Habits worth breaking
It was really hard after years of using keyboard shortcuts to get used to these alternatives. Yet after a few hours I was already beginning to adjust to a different way of working. Part of the reason working on the Cintiq is so special is its enormous size. Worlds away from working on a cheap A5 tablet.
Reunited: the pen and... virtual paper
One thing creative types moan about, with good reason, is colour accuracy and Wacom has taken this on board. The Cintiq boasts the ability to reproduce 92 per cent of the Adobe RGB colour space/gamut, this was much more important to my photographic retoucher mate who came round to use it and worked on it with a slightly different range of digital imaging skills and techniques. Like me, he found being able to draw directly onto the image akin to a workbench and hugely appealing. Yet even with this intuitive approach, he wasn't convinced productivity would be that different to having an A3 tablet. So, not quite ready to be taking out a payday loan for one.
As a user experience, the Wacom Cintiq 24HD is awe inspiring. It's an excellent match for concept art or creating digital watercolours in Corel Painter, as it's the feeling of sweeping your brush across a digital canvas that makes this tablet special. It is responsive, well-built and of a superior quality to anything else I have tried during my time working in the creative industry. ®
More Peripheral Reviews
Wacom Cintiq 24HD interactive pen display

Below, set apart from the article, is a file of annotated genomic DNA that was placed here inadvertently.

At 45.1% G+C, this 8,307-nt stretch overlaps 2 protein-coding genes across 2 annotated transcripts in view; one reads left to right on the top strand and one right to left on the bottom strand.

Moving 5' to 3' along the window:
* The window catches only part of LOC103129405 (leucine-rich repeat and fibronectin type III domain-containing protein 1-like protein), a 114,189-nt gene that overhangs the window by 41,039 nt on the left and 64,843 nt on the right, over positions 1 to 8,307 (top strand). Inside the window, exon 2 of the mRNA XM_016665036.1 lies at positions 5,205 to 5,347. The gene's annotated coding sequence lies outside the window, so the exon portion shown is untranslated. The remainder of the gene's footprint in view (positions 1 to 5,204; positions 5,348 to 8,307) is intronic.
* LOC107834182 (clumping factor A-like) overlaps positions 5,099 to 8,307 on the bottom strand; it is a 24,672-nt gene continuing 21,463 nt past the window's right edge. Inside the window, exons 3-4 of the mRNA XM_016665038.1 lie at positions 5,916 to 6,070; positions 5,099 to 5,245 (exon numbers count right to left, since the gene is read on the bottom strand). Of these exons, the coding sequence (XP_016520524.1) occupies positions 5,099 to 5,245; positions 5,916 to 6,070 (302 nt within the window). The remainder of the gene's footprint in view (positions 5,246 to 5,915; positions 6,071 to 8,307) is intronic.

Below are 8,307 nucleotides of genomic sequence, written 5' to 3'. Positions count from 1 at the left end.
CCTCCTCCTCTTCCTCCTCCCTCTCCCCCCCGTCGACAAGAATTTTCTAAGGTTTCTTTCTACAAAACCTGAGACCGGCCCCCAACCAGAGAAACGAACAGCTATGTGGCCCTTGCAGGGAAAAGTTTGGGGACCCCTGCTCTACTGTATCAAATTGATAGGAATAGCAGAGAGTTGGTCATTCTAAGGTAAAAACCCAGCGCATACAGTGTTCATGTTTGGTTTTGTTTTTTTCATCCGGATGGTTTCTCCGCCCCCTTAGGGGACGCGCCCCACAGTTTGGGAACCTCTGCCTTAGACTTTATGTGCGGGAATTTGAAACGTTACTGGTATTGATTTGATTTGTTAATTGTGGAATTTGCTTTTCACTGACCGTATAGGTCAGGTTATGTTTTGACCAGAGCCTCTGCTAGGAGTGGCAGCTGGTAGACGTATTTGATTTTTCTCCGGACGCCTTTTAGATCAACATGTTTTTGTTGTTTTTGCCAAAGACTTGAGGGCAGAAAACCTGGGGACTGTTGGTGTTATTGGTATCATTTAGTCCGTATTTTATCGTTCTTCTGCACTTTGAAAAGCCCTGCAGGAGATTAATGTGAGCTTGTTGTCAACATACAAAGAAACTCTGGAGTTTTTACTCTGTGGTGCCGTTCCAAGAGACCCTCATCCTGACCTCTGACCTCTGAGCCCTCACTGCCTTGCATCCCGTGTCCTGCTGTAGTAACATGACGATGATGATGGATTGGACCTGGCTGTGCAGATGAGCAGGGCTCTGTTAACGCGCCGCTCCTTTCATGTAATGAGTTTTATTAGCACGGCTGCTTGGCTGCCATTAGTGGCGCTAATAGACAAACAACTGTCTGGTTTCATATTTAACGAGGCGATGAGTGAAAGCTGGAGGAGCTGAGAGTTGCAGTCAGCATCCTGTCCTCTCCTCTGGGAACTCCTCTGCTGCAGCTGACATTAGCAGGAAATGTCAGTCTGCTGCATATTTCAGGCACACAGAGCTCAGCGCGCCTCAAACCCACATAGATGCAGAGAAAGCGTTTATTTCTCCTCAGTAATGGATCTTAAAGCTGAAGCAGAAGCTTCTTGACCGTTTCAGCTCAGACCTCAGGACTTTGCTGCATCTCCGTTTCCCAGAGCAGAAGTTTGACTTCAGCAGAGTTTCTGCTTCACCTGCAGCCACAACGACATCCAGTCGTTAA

It's not a resistive panel. All Wacom tablets use the same technology (patented of course :p), based around electromagnetic resonance.
I have a the 21UX sibling (2010 model), and I tell you now, if you're an illustrator or you do artwork on computer in any volume, you have no idea what you're missing.
They're not perfect, calibration is a bit annoying sometimes, especially when Wacom release new drivers that muck everything up, but for speed of working, and just getting into the art of it, Cintiqs are awesome. I'll be entombed with mine.
The only downer is software support. They're great with Painter and Photoshop, but Sketchbook Pro (and Design) should be amazing - and they are to a point, but because neither Sketchbook has customisable controls, you can't set up the screen's shortcuts at all, and it they have no Cintiq profiles of their own (brush size rotates the screen, wtf...).
The only thing stopping me from getting a 24HD is the weight and the fact that you can't mount it on an arm (21UX can be, and the standard base allows for rotation...important when drawing on paper). So it should be mentioned that 24HD is more like a draught board...much more suited to anyone working on a board.
Not a mistake
Did you see where it needed two people to get it out of the shipping carton?
digital drawing board
This absolutely needs the mechanical drawing board machinery (draughting machine) to be _the_ CAD input device. What's 24" -- about A3. When will there be an A0 mode?
Cintiq v iPad v Intuos
I have the 13" Cintiq. Don't obsess about screen resolution - it's just techy nonsense for those who like to read the brochure rather than do any artwork. I find the lag and the need to reset periodically more of a nuisance, plus the power brick and cables which make an already overcrowded desk a snake pit.
I'm also not thrilled at staring into a computer screen all the time I draw, which can be tiring (but others may have different experience).
For these reasons, I still use the Intuos more. After 12 years of using a Wacom, the draw-here-look-there thing is second nature (it felt natural after 30 minutes, tbh).
The iPad looks very interesting, especially after seeing the way Hockney and others use it (search YouTube for demo examples). It doesn't overcome the screen glare but it gets rid of the cables. I just need a way of getting the final drawing off the iPad once it is finished which doesn't necessarily involve wireless or another computer. Never mind HD, retina displays etc - I'll settle for a USB socket on the iPad 3.